Spain’s green shoots

The Spanish wine sector suffered a huge blow in 2007 and 2008, says Patricia Langton. But it pushed the country to the export markets, and its efforts are paying off.

Rafael del Rey
Rafael del Rey

Spain has tripled her wine exports in both value and volume over the last two decades and the performance of recent years has been particularly strong, partly due to the need to look beyond the home market when Spain’s economy nosedived. The huge 2013 harvest also meant that Spain could sell record amounts of wine – even to France and Italy. The 2014 harvest yielded a more typical size (and 2015 is expected to follow suit), hopefully signalling the start of better prices.

At a glance 

In the year to March 2015, Spain was the largest exporter of wine by volume of the major wine producers. The country exported 2,321m L, exceeding Italy and France. In terms of value, however, Spain earned just €2.5bn ($2.7bn) compared to France’s €7.8bn and Italy’s €5.2bn, according to the OEMV. Since 2000, France and Italy have increased the value of their exports; Italy has reduced bulk wine sales from 48.7% in 2000 to around 27% currently. The country is no longer a major supplier of bulk wine to France, and Italian producers have succeeded in developing higher quality wines, with the notable success of sparkling.

Meanwhile Spain has filled Italy’s shoes in selling significant amounts of bulk wine to France, with Spain’s exports of bulk wine and lower priced wines (containers of 2L+) accounting for 47% of exports in the year to March 2015. The average price for exported wine has fallen since 2000 from €1.41/L to €1.02/L, a level far lower than her competitors. Furthermore Spain’s average price is low across all wine categories: must, bulk and bottled wines. 

Looking at progress since 2007/08, when the Spanish economic crisis started, exports have grown steadily as producers increased their efforts to sell abroad. Bulk wine remains a significant part of the business, accounting for €468m of the total €2.5bn in 2014. The remainder is split between DO wines, non-DO bottled wines and Cava, with non-DO bottled wines having emerged as a new and significant category.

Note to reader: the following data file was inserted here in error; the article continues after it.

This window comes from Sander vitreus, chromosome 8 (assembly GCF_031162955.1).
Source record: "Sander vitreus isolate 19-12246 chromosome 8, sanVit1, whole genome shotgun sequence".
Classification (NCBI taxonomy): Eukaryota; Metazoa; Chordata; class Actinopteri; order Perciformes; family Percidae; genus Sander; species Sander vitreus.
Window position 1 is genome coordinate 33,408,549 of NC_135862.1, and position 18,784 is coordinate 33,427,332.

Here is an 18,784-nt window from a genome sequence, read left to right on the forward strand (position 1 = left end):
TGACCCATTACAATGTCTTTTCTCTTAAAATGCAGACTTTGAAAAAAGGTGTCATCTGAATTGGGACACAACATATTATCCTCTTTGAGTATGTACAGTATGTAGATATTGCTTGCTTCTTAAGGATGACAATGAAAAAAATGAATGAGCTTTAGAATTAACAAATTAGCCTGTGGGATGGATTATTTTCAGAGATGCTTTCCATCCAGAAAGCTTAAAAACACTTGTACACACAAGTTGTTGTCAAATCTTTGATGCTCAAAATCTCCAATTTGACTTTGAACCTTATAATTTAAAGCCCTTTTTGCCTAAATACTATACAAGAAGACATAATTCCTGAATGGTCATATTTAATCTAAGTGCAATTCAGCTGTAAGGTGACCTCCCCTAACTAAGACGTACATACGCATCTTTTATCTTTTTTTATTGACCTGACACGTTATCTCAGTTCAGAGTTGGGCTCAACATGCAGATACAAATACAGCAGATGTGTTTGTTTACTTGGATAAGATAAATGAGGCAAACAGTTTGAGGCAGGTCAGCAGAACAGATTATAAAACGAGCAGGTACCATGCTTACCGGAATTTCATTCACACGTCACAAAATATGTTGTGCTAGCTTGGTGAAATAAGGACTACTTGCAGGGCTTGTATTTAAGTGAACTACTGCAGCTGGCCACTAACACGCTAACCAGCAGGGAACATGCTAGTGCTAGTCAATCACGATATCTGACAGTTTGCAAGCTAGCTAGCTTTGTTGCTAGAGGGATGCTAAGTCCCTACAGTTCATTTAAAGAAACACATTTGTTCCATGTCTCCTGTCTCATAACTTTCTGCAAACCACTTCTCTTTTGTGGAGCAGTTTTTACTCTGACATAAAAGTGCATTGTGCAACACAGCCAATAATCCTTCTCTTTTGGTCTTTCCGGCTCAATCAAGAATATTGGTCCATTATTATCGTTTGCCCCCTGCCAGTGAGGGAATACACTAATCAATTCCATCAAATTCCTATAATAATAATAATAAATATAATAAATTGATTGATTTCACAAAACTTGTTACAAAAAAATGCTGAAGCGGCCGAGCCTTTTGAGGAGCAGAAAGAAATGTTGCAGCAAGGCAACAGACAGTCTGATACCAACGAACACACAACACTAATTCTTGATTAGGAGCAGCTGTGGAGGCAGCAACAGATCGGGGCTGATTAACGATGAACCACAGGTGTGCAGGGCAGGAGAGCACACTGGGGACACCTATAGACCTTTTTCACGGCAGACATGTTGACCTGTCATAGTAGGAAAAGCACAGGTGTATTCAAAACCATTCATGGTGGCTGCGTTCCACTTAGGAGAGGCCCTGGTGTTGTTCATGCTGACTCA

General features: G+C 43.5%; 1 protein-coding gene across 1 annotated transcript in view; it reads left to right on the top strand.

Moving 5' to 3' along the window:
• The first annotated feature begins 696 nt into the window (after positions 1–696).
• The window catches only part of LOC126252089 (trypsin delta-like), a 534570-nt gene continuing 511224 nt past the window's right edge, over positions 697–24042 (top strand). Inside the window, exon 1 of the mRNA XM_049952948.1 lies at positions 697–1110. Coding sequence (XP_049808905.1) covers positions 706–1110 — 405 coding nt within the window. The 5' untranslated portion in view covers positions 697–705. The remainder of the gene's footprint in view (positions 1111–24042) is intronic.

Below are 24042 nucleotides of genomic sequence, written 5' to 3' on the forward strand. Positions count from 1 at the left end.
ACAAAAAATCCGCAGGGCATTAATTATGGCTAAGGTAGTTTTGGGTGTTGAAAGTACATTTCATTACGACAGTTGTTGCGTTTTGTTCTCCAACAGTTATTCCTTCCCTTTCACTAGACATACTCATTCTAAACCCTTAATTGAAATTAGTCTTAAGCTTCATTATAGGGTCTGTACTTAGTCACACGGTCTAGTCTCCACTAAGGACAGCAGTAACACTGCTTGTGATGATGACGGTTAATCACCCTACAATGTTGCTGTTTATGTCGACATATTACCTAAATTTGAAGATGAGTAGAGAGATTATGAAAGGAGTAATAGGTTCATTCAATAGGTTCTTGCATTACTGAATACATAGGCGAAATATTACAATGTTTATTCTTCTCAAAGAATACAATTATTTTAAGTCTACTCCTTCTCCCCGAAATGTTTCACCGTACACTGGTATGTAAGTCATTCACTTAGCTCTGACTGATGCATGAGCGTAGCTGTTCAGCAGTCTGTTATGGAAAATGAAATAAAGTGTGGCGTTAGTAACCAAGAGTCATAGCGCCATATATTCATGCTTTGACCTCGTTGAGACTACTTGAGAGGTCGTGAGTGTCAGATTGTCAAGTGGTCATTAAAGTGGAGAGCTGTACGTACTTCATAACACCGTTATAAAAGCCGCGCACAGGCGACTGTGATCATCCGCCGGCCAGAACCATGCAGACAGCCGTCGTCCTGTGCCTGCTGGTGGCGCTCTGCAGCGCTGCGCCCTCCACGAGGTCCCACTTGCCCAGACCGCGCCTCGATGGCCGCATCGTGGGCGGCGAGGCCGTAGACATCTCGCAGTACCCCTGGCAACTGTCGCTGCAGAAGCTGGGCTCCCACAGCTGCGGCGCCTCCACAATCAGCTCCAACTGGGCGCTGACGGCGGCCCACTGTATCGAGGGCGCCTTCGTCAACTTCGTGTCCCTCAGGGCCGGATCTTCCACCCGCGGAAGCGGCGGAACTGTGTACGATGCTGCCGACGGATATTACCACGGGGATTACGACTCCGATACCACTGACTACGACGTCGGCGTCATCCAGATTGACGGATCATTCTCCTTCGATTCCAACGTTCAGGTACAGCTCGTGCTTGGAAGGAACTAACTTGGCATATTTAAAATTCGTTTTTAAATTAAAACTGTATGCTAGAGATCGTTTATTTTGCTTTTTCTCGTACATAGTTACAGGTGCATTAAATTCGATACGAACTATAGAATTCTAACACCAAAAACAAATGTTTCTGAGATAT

Rafael del Rey, managing director of consultants OEMV, believes that Spain is now firmly established in export. He says: “Companies have a better knowledge of markets and a better relationship with importers.”  OEMV figures show that the regions showing the strongest growth in the period 2000 to 2015 are Castilla-La Mancha, Catalonia and La Rioja.

Export growth for the first eight months of the year is encouraging, with increases of 13% by volume and 5% by value. The Spanish economy is also gradually emerging from the extremely bleak period from 2007, with confidence returning to both the trade and the consumer and a greater willingness to spend money once again. The situation could be even better after the presidential elections scheduled for December, which should bring political stability.

New campaigns

Generic activity has been stepped up in a number of key markets.  Indeed in one interesting example two DOs – Rueda and Ribera del Duero – have joined forces to promote their wines. Both DO regions are part of the Castilla y León autonomous community and are arguably ideal bedfellows, with Rueda being one of Spain’s major white wine regions and Ribera del Duero championing red Tempranillo wines.

The campaign began in the US earlier this year and was extended to the UK this autumn. The marketing push for the UK - the Two R’s Roadshow – involves more than 40 wineries from each DO showing their wines at trade and consumer events in Edinburgh, Dublin and Manchester.

Rueda’s generic spend increases annually as its export business expands, according to Arancha Zamácola Feijoo at the region’s Consejo Regulador. This year, Rueda undertook promotional activity in Canada, Peru, Colombia, Chile and Australia, as well as in established markets such as Germany, Switzerland and Holland. Rueda and Ribera del Duero each invested €1.5m to get their joint campaign off the ground for 2014/15. 

Rioja’s annual spend is around €9m, according to Ricardo Aguiriano, marketing director at the region’s Consejo. He says: “In the last couple of years we have extended marketing campaigns beyond our core markets to Canada, Russia and Ireland, as we see these as important areas for growth and investment.” 

The focus of Rioja’s campaigns centres on gastronomy and closely associates Rioja wines with tapas.  In the UK, the Tapas Fantásticas consumer event has been staged for seven years in London and this year it took to the road with events in other cities across the UK and Ireland. Cava’s Consejo Regulador is also currently running promotional campaigns in two of its key markets. The Cava London Experience is running in the UK and similar events have been held in Germany.



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